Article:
by Tim Dawe
On my second visit to Buenos Aires I find myself at a café overlooking Cementario de la Recoleta recalling my first visit seven years ago on a city sightseeing tour at this very spot, looking like those tourists over there on the tour coach; fazed and a little dazed.
“Say, honey, where did he say we were?”
“I don’t know Elmer. I think he said something about Evita.”
I try not to assume the smugness of a local, particularly as I am a very temporary resident.
So, Elmer and others clamber down to Recoleta’s famous cemetery and photograph the family (Duarte) mausoleum with its small ground-level plaque commemorating the sainted Eva Peron. They seek a Madonna-like theatrical pop celebrity but they miss the socio-political cult that remains today as a potent Peronist spectre of Argentine politics.
That cult is also responsible for that youthful, spirit-like Eva Peron I see cast in bronze, perpetually overlooking the wide tracts of tended parklands; a privileged respite for Recoleta residents in this hugely overcrowded and polluted city.
Recoleta cemetery, the repository of the establishment reading like a ‘who was who’ list of the rich and powerful, the grand and the bold, is an odd end-point for a person so closely associated with, and adored by, the working poor; “give us work and bread”.
Porteños (residents of port Buenos Aires) have a thing about cemeteries. They are celebratory places to visit and revere the dead and are crammed to the gunwales with ostentatious and extravagant mausoleums and statuary. This one is also very scenic, tempting one to linger in its shady corners.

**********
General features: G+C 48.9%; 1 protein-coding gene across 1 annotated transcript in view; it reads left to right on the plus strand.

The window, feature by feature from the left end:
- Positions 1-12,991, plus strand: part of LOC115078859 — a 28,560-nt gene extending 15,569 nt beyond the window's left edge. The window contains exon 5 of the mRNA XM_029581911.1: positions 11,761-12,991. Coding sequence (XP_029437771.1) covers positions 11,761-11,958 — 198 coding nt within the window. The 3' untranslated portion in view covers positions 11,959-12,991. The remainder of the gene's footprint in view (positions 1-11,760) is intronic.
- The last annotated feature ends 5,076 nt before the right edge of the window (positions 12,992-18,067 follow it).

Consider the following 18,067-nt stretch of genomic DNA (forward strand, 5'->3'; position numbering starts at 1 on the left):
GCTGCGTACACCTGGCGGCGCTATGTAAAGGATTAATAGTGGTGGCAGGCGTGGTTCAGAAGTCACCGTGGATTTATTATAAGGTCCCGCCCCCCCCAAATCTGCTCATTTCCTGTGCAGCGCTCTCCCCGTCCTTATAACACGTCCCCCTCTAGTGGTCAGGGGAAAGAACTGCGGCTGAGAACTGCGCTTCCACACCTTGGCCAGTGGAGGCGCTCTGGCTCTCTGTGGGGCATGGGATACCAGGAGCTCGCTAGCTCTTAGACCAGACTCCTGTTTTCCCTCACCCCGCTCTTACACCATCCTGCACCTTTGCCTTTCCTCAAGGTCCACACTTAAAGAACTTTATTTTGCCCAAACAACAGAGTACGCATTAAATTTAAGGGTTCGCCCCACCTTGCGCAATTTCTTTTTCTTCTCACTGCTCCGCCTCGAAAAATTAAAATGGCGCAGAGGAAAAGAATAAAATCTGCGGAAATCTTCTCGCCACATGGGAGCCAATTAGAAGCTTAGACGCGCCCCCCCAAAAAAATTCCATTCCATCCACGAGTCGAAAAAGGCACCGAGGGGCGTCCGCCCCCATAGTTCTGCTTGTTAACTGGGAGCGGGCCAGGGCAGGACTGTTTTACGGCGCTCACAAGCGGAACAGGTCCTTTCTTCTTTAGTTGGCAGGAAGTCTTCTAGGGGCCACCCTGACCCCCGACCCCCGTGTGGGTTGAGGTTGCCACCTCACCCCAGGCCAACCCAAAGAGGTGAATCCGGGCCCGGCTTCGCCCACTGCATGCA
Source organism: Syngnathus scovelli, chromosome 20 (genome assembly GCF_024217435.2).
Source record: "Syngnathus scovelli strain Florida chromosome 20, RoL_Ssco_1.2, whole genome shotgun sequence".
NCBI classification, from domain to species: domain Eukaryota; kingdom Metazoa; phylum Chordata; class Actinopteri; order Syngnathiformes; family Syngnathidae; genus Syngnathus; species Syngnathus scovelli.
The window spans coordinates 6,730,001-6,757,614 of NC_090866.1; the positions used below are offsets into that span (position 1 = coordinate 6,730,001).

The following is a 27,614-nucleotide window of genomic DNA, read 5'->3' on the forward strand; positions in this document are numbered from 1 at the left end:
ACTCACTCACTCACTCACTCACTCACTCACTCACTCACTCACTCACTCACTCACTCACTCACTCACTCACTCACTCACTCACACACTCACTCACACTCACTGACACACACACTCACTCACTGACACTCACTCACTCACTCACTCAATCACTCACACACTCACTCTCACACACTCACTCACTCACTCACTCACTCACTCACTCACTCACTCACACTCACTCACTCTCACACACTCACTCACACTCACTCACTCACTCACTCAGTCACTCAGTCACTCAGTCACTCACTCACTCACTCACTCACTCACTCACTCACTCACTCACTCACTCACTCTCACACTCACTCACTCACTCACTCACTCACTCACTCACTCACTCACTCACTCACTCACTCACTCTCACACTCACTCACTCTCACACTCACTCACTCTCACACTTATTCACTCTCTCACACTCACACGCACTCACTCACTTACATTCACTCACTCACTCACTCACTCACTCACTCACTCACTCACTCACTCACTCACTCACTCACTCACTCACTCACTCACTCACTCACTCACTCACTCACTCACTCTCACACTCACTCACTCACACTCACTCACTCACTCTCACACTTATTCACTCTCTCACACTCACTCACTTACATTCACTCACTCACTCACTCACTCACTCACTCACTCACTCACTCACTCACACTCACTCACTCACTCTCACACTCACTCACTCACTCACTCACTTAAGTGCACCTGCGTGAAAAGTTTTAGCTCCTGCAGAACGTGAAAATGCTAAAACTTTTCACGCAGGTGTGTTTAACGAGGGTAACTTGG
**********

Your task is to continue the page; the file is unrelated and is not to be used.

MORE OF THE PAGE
The statue of the great crooner who brought tango to the world, Carlos Gandel, another Argentine cult figure in another cemetery, on the anniversary of his death has a lighted cigarette placed between his bronze fingers by adoring fans. Indeed it says something about their culture that most famous Argentines are more often denoted by their death date than their birth date.
But there’s much more to Recoleta than Evita.
In fact there are two Recoletas.
There is posh Recoleta. To the north, it’s bound by Avenida Libertador, scything through swaths of parklands and punctuated with bronze statues of heroic gentlemen on horseback brandishing sabres. Overlooking the greenery are the grand, elegant and expensive apartments of Buenos Aires’ elite, interspersed with five-star hotels, top restaurants, art galleries and global-brand boutiques.
Then there’s the other Recoleta. To the south, it’s bound by Avenida Santa Fe, flowing through wall-to-wall 20-storey apartment buildings and awash with hordes of people trudging crowded, littered streets blue with the unrestrained exhausts of teeming cars, buses and trucks.
For my month-long stay in BA I select an apartment online using tiny, grainy, black and white photos. I like the price and being at the intersection of two main streets 100 metres from the subte (subway).
Unwittingly I choose the ‘other Recoleta’!
European development of Recoleta dates from the earliest years of the eighteenth century when French Franciscans – known as Padres Recoletos – built a convent and chapel on the then banks of the mighty River Plate, now a good 2km across reclaimed parklands. They were followed by the influential Jesuits who built the lovely Basilica Nuestra Señora del Pilar, now in the grounds of Evita’s resting place, Recoleta Cemetery.
The 1871 yellow fever epidemic saw wealthy Portenos flee the contagion in their San Telmo mansions for the “good air” of Recoleta. There they built other mansions and palaces along tree-lined boulevards like Av. Alvear, now home to Alvear Palace Hotel, arguably the best and most expensive hotel in South America.